Every day, satellites pass over the UK measuring the amount of ammonia gas in the atmosphere. Ammonia is a powerful pollutant because it combines with other pollutants in the air to create very small particles, known as PM2.5, which are harmful to human health when inhaled.

Ammonia is released into the atmosphere from the storage and spreading of cattle manure, slurry and nitrogen fertilisers. According to Defra, 87% of ammonia released into the air comes from agriculture, much more than from industry. Defra reports that cattle are the largest source, and that the number of dairy cattle and emissions have risen over the past decade. Devon is home to more cattle than any other county in England.

Agricultural ammonia, made up of nitrogen and hydrogen, reacts with pollutants from vehicle exhausts to form PM2.5. Ammonia emissions are carried for days on the wind causing high PM2.5 in both rural areas and in cities. Ammonia from rural agriculture is now the main source of particulate pollution in UK cities. The government calculates the health costs from these particles at £8 billion a year.

The human costs of ammonia pollution and PM2.5 are cardiovascular and respiratory disease, COPD and reduced lung function, lung cancer, bronchitis and increasing rates of asthma in children in agricultural areas. When air quality is poor, symptoms of eye, nose and throat irritation, coughing, sneezing, runny nose, and shortness of breath can be mistaken for hayfever.

Ammonia in the air also pollutes the environment by depositing excess nitrogen across the landscape raising the acidity and nitrogen concentration in the soil which suppresses wild plants, reducing plant biodiversity and the insects and animals that depend on them. Moorland habitats, like Dartmoor, are particularly vulnerable to ammonia emissions.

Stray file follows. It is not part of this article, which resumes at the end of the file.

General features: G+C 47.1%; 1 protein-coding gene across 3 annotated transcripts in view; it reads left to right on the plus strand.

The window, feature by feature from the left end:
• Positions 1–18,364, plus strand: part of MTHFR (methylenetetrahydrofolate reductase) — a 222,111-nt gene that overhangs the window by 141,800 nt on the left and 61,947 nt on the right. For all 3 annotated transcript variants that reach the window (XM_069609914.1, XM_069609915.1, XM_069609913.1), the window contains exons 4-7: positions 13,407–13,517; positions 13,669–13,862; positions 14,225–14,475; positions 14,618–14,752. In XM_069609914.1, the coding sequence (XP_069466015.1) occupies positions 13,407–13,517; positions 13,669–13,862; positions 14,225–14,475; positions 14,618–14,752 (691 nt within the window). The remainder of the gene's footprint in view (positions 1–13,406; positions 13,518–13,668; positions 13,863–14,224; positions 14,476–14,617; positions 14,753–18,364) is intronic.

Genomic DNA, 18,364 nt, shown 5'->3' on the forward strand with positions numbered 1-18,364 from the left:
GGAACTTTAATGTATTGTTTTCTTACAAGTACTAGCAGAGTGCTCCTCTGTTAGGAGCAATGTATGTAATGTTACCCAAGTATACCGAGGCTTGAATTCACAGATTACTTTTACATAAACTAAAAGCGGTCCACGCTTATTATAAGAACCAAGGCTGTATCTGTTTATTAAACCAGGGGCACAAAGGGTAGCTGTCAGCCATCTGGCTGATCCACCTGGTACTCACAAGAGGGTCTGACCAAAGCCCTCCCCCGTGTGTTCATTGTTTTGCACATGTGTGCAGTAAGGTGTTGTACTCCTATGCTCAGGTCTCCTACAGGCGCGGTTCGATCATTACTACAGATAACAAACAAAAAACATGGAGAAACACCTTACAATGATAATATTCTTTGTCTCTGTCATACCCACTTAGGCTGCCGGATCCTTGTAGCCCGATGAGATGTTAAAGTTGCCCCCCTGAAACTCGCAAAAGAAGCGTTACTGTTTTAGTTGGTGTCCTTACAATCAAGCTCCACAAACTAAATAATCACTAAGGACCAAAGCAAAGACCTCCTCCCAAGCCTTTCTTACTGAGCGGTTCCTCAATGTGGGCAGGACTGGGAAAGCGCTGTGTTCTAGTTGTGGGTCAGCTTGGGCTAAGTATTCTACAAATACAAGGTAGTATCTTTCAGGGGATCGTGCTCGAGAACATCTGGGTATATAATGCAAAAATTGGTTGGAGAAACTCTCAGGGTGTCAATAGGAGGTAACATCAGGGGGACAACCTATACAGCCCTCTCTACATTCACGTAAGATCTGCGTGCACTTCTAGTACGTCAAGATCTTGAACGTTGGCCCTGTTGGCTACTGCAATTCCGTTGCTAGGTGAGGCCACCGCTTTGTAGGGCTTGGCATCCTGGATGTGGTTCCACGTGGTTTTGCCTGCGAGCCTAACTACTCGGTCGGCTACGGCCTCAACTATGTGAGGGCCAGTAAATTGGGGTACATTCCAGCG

Nitrates and phosphates in the run-off from livestock manure and fertilisers cause eutrophication of our rivers and lakes, where excess nutrients increase algae growth, removing oxygen from the water, killing fish and aquatic organisms. Concentrated animal waste also contaminates river water with pathogens.

There are multiple health and environmental benefits from tacking agricultural ammonia. Other parts of Europe have for years had stronger regulations on the amount of manure and fertiliser that can be applied. The Netherlands and Germany require manure to be injected into fields rather than sprayed on the surface, cutting ammonia emissions in the Netherlands by 64%.

In 2022, the Environment Agency reported that Devon farms are not even meeting the UK’s weaker regulations on slurry storage and manure spreading, and that livestock numbers in the county exceed the capacity of the land to absorb their waste.

If the UK Government is to meet its modest commitment of reducing ammonia by 16% by 2030, better monitoring and enforcement of the rules is needed. However, if the government is genuinely committed to curbing farm pollution and improving public health, it needs to support farmers to reduce livestock numbers to the carrying capacity of the land.